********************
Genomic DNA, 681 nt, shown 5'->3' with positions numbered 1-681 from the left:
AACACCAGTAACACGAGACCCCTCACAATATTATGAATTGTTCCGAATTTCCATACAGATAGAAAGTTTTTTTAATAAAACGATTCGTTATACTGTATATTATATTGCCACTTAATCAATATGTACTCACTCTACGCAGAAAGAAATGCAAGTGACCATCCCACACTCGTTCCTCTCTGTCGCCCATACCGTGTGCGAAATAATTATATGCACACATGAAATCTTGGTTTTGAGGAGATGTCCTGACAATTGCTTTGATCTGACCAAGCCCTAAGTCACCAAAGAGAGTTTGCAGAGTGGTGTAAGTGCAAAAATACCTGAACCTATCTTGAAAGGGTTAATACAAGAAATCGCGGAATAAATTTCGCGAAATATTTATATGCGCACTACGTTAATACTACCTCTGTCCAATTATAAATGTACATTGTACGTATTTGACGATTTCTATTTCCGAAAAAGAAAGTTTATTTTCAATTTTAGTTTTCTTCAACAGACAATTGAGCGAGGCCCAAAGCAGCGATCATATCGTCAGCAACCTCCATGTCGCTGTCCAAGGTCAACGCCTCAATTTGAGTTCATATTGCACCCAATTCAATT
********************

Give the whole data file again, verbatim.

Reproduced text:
Genomic DNA, 681 nt, shown 5'->3' with positions numbered 1-681 from the left:
AACACCAGTAACACGAGACCCCTCACAATATTATGAATTGTTCCGAATTTCCATACAGATAGAAAGTTTTTTTAATAAAACGATTCGTTATACTGTATATTATATTGCCACTTAATCAATATGTACTCACTCTACGCAGAAAGAAATGCAAGTGACCATCCCACACTCGTTCCTCTCTGTCGCCCATACCGTGTGCGAAATAATTATATGCACACATGAAATCTTGGTTTTGAGGAGATGTCCTGACAATTGCTTTGATCTGACCAAGCCCTAAGTCACCAAAGAGAGTTTGCAGAGTGGTGTAAGTGCAAAAATACCTGAACCTATCTTGAAAGGGTTAATACAAGAAATCGCGGAATAAATTTCGCGAAATATTTATATGCGCACTACGTTAATACTACCTCTGTCCAATTATAAATGTACATTGTACGTATTTGACGATTTCTATTTCCGAAAAAGAAAGTTTATTTTCAATTTTAGTTTTCTTCAACAGACAATTGAGCGAGGCCCAAAGCAGCGATCATATCGTCAGCAACCTCCATGTCGCTGTCCAAGGTCAACGCCTCAATTTGAGTTCATATTGCACCCAATTCAATT